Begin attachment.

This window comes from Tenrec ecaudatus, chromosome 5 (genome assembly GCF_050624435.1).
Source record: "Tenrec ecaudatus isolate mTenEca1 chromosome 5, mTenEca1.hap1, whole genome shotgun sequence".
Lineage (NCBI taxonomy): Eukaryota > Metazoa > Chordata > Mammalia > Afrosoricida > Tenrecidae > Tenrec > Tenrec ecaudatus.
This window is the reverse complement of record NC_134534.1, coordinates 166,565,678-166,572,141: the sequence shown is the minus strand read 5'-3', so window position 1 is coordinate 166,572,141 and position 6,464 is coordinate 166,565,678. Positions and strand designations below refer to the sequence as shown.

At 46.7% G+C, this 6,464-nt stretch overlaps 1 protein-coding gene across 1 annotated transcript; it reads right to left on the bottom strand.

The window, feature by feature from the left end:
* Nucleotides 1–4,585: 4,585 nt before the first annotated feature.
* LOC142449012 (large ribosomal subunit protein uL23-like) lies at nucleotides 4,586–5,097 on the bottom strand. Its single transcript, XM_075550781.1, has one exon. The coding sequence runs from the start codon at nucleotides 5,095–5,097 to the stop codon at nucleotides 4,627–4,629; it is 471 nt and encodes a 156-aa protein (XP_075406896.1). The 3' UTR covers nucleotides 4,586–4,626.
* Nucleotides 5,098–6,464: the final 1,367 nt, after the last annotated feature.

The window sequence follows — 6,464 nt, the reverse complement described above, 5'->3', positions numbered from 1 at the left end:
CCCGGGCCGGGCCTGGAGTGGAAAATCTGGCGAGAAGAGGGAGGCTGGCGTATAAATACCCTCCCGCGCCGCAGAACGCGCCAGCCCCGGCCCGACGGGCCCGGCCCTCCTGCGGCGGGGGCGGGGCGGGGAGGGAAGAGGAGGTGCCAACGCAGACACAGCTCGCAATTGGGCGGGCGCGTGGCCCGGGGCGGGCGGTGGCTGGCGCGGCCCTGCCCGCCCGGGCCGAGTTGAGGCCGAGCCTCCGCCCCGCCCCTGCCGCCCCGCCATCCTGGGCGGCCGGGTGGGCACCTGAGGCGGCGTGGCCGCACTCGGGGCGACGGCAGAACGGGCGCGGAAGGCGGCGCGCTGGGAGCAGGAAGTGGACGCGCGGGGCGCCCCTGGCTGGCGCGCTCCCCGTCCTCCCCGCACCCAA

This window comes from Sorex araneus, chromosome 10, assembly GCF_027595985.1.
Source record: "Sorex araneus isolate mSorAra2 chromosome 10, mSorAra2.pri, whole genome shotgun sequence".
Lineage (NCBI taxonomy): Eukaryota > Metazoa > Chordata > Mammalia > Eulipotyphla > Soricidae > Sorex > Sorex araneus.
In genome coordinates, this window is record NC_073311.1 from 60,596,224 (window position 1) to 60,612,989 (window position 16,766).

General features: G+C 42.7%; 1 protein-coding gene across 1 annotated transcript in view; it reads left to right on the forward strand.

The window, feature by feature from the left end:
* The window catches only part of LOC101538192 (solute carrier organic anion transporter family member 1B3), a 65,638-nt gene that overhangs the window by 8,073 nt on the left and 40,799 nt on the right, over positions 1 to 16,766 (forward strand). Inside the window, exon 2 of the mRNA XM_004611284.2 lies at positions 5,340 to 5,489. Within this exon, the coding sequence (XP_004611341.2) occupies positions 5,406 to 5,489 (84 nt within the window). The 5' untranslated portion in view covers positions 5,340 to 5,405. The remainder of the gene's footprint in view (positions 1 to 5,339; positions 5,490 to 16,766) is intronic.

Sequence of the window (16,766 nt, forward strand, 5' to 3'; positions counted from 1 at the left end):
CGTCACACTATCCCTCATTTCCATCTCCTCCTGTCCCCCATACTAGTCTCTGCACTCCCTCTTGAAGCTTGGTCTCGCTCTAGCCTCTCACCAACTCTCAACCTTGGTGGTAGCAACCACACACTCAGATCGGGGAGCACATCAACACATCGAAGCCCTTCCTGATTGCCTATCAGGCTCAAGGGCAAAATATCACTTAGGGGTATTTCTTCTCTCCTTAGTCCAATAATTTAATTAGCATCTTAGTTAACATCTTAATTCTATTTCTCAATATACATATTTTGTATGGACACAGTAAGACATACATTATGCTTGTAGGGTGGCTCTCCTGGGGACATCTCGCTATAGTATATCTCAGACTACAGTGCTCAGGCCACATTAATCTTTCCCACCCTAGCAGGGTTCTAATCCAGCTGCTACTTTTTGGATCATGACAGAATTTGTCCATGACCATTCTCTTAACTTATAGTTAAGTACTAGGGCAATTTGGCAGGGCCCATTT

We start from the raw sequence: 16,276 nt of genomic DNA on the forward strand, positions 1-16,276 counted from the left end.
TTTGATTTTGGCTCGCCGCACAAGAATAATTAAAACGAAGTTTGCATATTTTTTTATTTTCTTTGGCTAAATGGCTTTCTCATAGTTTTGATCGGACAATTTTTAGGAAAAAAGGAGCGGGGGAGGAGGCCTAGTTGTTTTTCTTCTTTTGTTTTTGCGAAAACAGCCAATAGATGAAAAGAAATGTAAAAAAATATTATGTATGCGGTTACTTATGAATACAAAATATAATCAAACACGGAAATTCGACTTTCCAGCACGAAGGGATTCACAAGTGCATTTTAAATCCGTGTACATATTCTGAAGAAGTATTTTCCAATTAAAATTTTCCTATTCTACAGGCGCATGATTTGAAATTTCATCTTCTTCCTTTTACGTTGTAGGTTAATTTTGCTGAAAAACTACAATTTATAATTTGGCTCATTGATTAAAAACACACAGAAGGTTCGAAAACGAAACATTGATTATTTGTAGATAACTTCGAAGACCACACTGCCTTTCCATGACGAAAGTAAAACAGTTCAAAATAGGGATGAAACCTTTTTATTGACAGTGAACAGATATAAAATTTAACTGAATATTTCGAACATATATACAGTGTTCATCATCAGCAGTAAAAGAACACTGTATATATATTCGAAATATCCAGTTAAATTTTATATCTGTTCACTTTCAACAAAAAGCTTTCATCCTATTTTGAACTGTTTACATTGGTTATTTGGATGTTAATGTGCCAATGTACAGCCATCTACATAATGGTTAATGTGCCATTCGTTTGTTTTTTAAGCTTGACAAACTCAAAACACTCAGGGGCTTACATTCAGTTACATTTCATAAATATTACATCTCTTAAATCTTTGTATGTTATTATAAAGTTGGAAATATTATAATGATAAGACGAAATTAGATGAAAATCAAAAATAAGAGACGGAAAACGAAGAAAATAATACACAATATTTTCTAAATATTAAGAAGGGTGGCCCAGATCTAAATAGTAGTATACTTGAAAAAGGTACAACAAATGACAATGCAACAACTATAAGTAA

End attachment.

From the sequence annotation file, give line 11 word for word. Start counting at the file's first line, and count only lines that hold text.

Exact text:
CCCGGGCCGGGCCTGGAGTGGAAAATCTGGCGAGAAGAGGGAGGCTGGCGTATAAATACCCTCCCGCGCCGCAGAACGCGCCAGCCCCGGCCCGACGGGCCCGGCCCTCCTGCGGCGGGGGCGGGGCGGGGAGGGAAGAGGAGGTGCCAACGCAGACACAGCTCGCAATTGGGCGGGCGCGTGGCCCGGGGCGGGCGGTGGCTGGCGCGGCCCTGCCCGCCCGGGCCGAGTTGAGGCCGAGCCTCCGCCCCGCCCCTGCCGCCCCGCCATCCTGGGCGGCCGGGTGGGCACCTGAGGCGGCGTGGCCGCACTCGGGGCGACGGCAGAACGGGCGCGGAAGGCGGCGCGCTGGGAGCAGGAAGTGGACGCGCGGGGCGCCCCTGGCTGGCGCGCTCCCCGTCCTCCCCGCACCCAA